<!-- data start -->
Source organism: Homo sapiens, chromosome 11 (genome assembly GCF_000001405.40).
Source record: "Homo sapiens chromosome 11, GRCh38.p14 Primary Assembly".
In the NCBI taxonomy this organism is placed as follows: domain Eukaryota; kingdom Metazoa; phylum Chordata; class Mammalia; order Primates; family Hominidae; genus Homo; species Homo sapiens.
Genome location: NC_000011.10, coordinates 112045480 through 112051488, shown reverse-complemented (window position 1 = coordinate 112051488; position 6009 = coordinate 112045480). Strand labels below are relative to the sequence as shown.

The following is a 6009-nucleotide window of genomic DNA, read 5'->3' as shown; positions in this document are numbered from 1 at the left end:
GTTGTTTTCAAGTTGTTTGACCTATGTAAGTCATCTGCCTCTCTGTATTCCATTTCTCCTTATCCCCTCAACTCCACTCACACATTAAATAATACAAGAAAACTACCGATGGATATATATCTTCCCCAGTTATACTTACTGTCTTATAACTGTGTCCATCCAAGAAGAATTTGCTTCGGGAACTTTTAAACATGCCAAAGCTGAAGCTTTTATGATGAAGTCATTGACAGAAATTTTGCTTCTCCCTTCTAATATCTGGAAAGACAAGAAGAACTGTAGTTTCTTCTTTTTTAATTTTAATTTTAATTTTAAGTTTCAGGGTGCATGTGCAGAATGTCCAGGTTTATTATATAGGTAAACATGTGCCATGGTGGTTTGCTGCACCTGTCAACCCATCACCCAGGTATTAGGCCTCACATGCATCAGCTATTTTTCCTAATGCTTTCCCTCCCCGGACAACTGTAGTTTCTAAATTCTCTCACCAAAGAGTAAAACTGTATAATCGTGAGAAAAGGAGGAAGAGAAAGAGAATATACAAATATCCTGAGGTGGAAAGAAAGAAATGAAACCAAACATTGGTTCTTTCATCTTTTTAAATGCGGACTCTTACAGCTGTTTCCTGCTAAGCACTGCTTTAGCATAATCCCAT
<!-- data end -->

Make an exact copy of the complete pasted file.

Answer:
Source organism: Homo sapiens, chromosome 11 (genome assembly GCF_000001405.40).
Source record: "Homo sapiens chromosome 11, GRCh38.p14 Primary Assembly".
In the NCBI taxonomy this organism is placed as follows: domain Eukaryota; kingdom Metazoa; phylum Chordata; class Mammalia; order Primates; family Hominidae; genus Homo; species Homo sapiens.
Genome location: NC_000011.10, coordinates 112045480 through 112051488, shown reverse-complemented (window position 1 = coordinate 112051488; position 6009 = coordinate 112045480). Strand labels below are relative to the sequence as shown.

The following is a 6009-nucleotide window of genomic DNA, read 5'->3' as shown; positions in this document are numbered from 1 at the left end:
GTTGTTTTCAAGTTGTTTGACCTATGTAAGTCATCTGCCTCTCTGTATTCCATTTCTCCTTATCCCCTCAACTCCACTCACACATTAAATAATACAAGAAAACTACCGATGGATATATATCTTCCCCAGTTATACTTACTGTCTTATAACTGTGTCCATCCAAGAAGAATTTGCTTCGGGAACTTTTAAACATGCCAAAGCTGAAGCTTTTATGATGAAGTCATTGACAGAAATTTTGCTTCTCCCTTCTAATATCTGGAAAGACAAGAAGAACTGTAGTTTCTTCTTTTTTAATTTTAATTTTAATTTTAAGTTTCAGGGTGCATGTGCAGAATGTCCAGGTTTATTATATAGGTAAACATGTGCCATGGTGGTTTGCTGCACCTGTCAACCCATCACCCAGGTATTAGGCCTCACATGCATCAGCTATTTTTCCTAATGCTTTCCCTCCCCGGACAACTGTAGTTTCTAAATTCTCTCACCAAAGAGTAAAACTGTATAATCGTGAGAAAAGGAGGAAGAGAAAGAGAATATACAAATATCCTGAGGTGGAAAGAAAGAAATGAAACCAAACATTGGTTCTTTCATCTTTTTAAATGCGGACTCTTACAGCTGTTTCCTGCTAAGCACTGCTTTAGCATAATCCCAT